The Range of Nonstate Actors

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There are many different types of nonstate actors. For example, there are loose transnational networks of NGOs around the world that only established an address, bank account, and formal organizational identity. The benefit of loose structure is from its flexibility. The campaign against the Multilateral Investment Agreement, a transnational network from six hundred of NGOs, is one of example. The range of nonstate actors itself can be seen from six key terms.

First, NGOs or INGOs, such as Oxfam and Rotary, are voluntary organizations formed and organized by individuals to perform variety of function and roles. NGOs operate at local, national or international level. Some NGOs operate in a specific issue area. The others operate in broad issues like human rights, environment, etc. Most NGOs are headquartered in Northern and Western developed countries such as London (Amnesty International), Oxford (Oxfam), Washington, D.C. (The Nature Conservatory), etc. They receive funding from private donors. The other was formed in developing countries in South but get the funding from international groups. The example is DAWN or Development Alternative with Woman for a New Era.

Second, transnational networks and coalition are informal and formal linkages among NGOs in a certain issue. Revolution in communication area made it easy for NGOs to create multilevel linkages between different organizations by internet, website or fax.

Transnational advocacy networks on the other hand dedicated to direct promotion of specific cause. Advocacy groups and networks bring new ideas into policy debates together with a new frame to see some issues. That way, the organization can be comprehensible and attract support from society, government or foreign government. Al Qaeda is one of example.

Third, social movement focuses on how people work together to bring changes in the status quo. Social movement happened in religion, class, region scope or to achieve progressive goals such as human rights, environment, etc. Transnational social movement similar with social movement but different in terminology. Transnational social movement has a role as the agents of global change. They provide the networks of social relations necessary for some action, resources, information, and ideas to mobilize people. The movement also provides the norms and the values about participating in policymaking and the implementation. They work at many levels and trying to influence elite politics in countries, public attention and NGOs/INGOs. The example of transnational social movement is Christian Pentecostalism. It originated a hundred years ago in California and now it already expanded around the world including 400 million people.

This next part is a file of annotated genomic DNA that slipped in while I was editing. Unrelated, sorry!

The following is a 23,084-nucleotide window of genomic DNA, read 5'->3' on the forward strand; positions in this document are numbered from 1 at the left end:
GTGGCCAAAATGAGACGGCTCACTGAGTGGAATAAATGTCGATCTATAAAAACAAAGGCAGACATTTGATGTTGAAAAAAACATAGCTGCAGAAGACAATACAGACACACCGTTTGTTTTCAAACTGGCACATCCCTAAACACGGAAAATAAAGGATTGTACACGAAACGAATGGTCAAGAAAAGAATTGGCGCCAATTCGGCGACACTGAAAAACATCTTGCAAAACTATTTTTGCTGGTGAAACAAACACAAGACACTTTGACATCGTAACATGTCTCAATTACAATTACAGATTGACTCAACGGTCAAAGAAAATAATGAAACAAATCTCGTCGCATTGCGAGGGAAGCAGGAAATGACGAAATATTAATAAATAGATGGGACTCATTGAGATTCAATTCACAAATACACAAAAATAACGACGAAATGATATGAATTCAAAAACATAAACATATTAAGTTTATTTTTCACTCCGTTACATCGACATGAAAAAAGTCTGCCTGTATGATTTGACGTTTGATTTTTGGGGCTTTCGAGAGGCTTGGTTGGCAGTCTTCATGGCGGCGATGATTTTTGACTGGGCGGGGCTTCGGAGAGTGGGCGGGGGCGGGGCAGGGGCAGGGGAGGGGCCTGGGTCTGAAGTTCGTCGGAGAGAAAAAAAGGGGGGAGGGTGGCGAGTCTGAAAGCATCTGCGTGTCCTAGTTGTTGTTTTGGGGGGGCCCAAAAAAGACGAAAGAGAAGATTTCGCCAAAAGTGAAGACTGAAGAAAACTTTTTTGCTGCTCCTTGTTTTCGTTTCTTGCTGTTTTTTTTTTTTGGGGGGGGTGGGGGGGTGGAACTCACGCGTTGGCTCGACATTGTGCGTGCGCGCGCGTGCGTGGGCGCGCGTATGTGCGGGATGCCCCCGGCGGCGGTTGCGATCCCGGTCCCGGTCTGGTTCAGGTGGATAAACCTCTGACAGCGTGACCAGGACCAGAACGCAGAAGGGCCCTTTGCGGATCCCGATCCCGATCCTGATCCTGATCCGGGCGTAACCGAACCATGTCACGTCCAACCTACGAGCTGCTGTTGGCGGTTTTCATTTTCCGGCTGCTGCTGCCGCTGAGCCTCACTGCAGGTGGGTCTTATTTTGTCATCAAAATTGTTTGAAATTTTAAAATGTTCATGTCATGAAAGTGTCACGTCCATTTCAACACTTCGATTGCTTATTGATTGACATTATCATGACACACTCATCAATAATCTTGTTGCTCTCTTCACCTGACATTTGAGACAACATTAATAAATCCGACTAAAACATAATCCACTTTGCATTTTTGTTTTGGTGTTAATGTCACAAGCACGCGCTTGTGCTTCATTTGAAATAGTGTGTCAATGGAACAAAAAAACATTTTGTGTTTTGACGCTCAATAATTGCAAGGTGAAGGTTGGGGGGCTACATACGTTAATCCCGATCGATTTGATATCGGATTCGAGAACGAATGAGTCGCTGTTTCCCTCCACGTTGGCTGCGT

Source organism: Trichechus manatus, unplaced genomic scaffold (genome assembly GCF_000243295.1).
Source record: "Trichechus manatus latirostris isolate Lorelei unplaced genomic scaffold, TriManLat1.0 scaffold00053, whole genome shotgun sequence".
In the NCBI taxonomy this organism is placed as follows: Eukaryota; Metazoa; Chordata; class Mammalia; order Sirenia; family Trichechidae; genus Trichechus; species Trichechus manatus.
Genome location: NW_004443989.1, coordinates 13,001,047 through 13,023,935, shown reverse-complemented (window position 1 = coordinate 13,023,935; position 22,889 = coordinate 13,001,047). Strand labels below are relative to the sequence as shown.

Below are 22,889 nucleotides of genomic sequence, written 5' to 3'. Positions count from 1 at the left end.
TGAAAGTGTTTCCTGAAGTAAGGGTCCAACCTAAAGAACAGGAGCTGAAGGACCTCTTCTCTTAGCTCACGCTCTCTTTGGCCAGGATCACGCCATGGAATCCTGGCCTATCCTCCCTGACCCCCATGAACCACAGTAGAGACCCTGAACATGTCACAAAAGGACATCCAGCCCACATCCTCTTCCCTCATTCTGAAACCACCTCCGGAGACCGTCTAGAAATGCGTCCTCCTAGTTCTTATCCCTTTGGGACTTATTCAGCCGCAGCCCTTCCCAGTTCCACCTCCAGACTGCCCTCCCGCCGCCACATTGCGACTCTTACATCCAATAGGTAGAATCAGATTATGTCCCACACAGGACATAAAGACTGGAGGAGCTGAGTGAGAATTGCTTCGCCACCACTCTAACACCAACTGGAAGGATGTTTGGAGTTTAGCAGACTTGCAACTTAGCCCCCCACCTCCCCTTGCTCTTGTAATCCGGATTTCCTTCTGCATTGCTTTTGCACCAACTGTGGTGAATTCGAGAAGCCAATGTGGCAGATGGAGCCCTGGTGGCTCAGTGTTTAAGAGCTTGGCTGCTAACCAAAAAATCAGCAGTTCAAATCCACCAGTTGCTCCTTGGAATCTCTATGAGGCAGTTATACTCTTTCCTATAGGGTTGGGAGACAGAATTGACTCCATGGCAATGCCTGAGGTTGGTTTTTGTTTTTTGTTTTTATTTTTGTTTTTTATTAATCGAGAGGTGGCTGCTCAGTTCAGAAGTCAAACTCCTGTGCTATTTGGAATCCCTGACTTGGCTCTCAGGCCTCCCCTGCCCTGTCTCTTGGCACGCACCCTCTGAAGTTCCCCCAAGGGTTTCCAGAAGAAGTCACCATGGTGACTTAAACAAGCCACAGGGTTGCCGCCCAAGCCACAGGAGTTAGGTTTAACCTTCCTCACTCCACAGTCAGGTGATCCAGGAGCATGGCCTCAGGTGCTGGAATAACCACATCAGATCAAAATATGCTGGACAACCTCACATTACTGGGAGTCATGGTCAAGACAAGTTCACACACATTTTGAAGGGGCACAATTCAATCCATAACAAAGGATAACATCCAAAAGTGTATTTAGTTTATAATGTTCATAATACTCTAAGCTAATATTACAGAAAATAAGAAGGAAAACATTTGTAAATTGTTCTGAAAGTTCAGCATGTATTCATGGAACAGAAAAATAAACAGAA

Fourth, global public policy networks different with the others include government agencies, IGOs, corporation, professional groups, NGOs and religion groups. This network has a big advantage because the networking can be expanded from civil society to governmental, intergovernmental, corporate and nonprofit entities.

Fifth, experts are drawn from government, research institutes, international organizations and nongovernmental community. Epistemic communities of experts are especially important in addressing complex environment issues. For example, experts who were concerned with global climate.

Sixth, multinational corporations or MNCs are nongovernmental organization engaged in for profit business transactions and operations across national borders. Since 1970s, MNCs became significant international actors and controlling a great amount of resources more than the states. But MNCs also became the targets of NGOs activism related with their roles and behavior with their labor condition, their action with their factory waste, etc. NGO’s campaign and activism made the corporations implementing codes of conduct, certifications and monitoring mechanism.

From the explanation above, we must remember that NGOs are different with civil society. Civil society is a broader concept including all organizations and association that exist outside the state and the market. Society is an arena in which people engage in spontaneous, customary and nonlegalistic forms of action to pursue common goals (Wapner, 1996). But, nonstate actors including NGOs are important part of any type transnational civil society.

Karns, Margaret P and Karen A. Mingst. 2004. International Organizations: The Politics and Process of Global Governance. London: Lynne Rienner Publisher.

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